Lucky Strike logo changed to "Racing Revolution", "Look Left", "Look Right" and during the 2006 Brazilian Grand Prix "Last Blast" was on the rear wing and Lucky Strike logo was replaced with a Heart with a security pin and a paper written "Racing Forever".
Due to a lack of sponsorship, the team wrote various messages on the car, such as "This could be you", "This is a cool spot" and "Your logo here". After being purchased by Thesan Capital halfway through 2011, the messages were replaced by a silver HRT logo.
Repsol (1998), Master Card, Deutsche Post (2002), CCTV (2004), Galp Energia (2005), Peugeot (1997), Honda (2000–2003), Mugen (1998–1999), Tata (2005), G de Z Capital(1997–1999), S.Oliver(1997–1999), RTL(1997–1998), Control Techniques(1997–1998),BBS (1997), Pilsner Urquell (1999–2001), Liqui Moly (2000–2002)
Benson & Hedges logo changed to "Bitten Hisses" (1997), "Buzzing Hornets" (1998 to 2000), "Bitten Heroes" (2001–2002), and "Be On Edge" (2003 to 2005), Sobranie logo changed to "Be On Edge", replaced with the driver's given name or removed completely (2005), "200" at the 2001 USA GP (only on Jean Alesi's car for his 200th F1 start), "Lazarus" in the first races of 2004
The team used special livery with American flag decals for 2001 Italian Grand Prix and 2001 United States Grand Prix in remembrance of the 11 September 2001 attacks in the United States.
Gitanes text was removed (1991–1993), Gitanes logo with a barcode over name (1994–1995), or "Gitanes" was replaced with "Ligier" and the Gitanes logo was replaced with a man with the French flag (1995)
Lotus was the first team to abandon the national colour system when the possibility to do so was created in 1968. Lotus also had one of the longest sponsorship cooperations in Formula One history, making the black and gold of its 1972–1986 John Player Special seasons one of the best known liveries to this day.
The Lotus livery changed a little for 2013, with both cars featuring their drivers' respective names near the top air intake. Rumours said that the team was close to signing Honeywell as their sponsor and changed the livery accordingly in advance.
Marlboro logo was replaced with barcode (1984–1985, 1987–1992) or with McLaren (1986, 1991–1993). At the 1986 Portuguese Grand Prix, Keke Rosberg's car was painted yellow and white rather than red and white, to advertise Marlboro Lights.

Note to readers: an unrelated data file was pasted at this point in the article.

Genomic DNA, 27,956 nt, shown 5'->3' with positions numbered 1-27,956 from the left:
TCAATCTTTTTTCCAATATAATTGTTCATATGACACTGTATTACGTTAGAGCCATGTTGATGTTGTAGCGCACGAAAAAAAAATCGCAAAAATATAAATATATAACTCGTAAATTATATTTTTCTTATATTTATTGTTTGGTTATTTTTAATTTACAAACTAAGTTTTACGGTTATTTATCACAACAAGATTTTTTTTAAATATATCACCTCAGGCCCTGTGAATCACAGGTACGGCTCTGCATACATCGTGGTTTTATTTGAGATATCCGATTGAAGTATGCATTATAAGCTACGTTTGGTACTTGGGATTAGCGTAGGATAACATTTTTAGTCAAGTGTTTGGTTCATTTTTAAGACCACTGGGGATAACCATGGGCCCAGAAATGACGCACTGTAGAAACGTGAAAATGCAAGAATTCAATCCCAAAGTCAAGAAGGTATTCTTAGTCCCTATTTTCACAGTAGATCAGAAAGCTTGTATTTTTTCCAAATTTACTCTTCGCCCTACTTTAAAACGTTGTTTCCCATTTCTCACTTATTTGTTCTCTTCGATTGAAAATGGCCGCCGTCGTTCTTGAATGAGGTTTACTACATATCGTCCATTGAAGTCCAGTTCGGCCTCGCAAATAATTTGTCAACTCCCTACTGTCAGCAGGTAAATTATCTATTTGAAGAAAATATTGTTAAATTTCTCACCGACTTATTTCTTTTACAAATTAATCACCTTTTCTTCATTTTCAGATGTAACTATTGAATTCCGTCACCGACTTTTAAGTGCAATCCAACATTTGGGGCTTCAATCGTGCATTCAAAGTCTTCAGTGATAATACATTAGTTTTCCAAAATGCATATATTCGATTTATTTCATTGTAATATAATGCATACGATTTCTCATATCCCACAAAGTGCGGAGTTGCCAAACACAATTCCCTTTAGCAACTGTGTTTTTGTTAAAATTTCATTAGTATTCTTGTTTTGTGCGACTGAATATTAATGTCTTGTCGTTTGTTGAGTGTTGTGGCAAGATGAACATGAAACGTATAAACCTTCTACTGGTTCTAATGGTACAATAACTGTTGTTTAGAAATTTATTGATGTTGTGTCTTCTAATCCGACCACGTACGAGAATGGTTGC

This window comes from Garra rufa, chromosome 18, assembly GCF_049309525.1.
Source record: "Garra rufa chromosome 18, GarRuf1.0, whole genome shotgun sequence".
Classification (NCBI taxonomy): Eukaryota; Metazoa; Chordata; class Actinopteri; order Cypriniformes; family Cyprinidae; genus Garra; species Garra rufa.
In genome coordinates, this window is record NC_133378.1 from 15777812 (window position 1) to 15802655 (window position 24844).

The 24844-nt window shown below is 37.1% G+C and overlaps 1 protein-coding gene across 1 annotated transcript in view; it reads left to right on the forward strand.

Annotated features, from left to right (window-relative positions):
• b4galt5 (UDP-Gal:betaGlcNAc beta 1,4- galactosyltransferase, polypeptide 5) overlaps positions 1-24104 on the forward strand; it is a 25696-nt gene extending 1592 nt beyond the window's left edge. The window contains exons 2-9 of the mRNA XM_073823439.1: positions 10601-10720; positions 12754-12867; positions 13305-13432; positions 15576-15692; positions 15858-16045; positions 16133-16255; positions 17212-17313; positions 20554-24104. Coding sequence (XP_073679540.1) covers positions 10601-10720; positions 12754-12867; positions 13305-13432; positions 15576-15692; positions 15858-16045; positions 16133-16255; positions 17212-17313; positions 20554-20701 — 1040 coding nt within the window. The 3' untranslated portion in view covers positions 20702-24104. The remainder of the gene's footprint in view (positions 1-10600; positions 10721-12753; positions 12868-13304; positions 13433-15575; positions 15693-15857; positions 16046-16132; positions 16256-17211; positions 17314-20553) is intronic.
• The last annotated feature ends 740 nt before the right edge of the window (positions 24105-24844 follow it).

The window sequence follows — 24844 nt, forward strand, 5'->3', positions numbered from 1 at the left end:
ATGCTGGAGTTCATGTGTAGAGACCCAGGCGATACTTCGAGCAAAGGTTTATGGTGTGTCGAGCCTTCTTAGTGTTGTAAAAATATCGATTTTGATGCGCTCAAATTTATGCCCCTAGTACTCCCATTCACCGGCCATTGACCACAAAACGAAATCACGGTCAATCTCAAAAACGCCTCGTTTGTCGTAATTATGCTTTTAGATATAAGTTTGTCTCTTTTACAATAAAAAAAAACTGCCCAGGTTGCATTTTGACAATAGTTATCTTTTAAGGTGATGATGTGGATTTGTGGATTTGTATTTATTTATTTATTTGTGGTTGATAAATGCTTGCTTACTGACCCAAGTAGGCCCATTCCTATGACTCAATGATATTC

Johnnie Walker logos were either removed, or replaced by "Keep Walking" logos or Diageo's logo in Turkey, for races in Muslim countries which forbid alcohol advertising. They are still absent in those countries.
In Bahrain, the Vodafone branding is replaced with Zain due to Vodafone's unwillingness to use the controversial Bahrain GP for marketing purposes. Just like last season, Verizon replaced Vodafone in Austin.
Niki Lauda won his last championship with McLaren in 1984
A McLaren MP4/4 from the 1988 season
A McLaren MP4/5 from the 1989 season
a McLaren from the 1990 season
The McLaren-Marlboro partnership lasted from 1974 until the end of 1996, and produced several championships, including Ayrton Senna in 1991.
A McLaren from the 1992 season
Ayrton Senna's MP4/8 on display at Donington, the site of his famous wet-weather victory in 1993.
Mika Häkkinen's McLaren from the 1994 season on display
Mika Häkkinen's McLaren from 1995 season in its non-tobacco livery, this was the first season when McLaren switched from Peugeot power to Mercedes power
A McLaren MP4/10B from 1995, this was the last F1 car driven by Nigel Mansell
David Coulthard's McLaren MP4/11 exhibited as part of the McLaren Hall, Donington Grand Prix Exhibition
Mark Blundell driving a McLaren at the 1995 British GP
A McLaren MP4/12 in West livery
David Coulthard driving for McLaren in 1998
Mika Häkkinen's McLaren in Test Livery from the 1998 season
Häkkinen driving a McLaren MP4/13 in its non-tobacco livery
Mika Häkkinen driving for McLaren at the 1999 Canadian GP
A McLaren MP4/14 on display at the Donington Collection. The car carries chassis number 4 and is in the state it crossed the line to win both the 1999 Japanese Grand Prix and the Formula One Drivers' Championship for its driver, Mika Häkkinen.
Häkkinen's McLaren from the 1999 season on display
Coulthard driving a McLaren at the 2000 Canadian GP
Mika Häkkinen driving a McLaren at the 2001 Canadian GP, this was his last season
At races where tobacco advertising was not allowed, the "West" logos were replaced with the driver's name in a similar -but subtly different- style. Thus Pedro de la Rosa's McLaren MP4-20 was branded "Pedro" at the 2005 British Grand Prix. Following the termination of the West sponsorship contract in July 2005 the driver's names were in a completely different style for the remainder of the year.
Mercedes-Benz first competed in Formula One during the 1954 and 1955 seasons. This was in the time before sponsorship liveries and the team was using an all silver livery, the national racing color of Germany. The team was absent from Formula One after this, returning in 1994 as an engine supplier.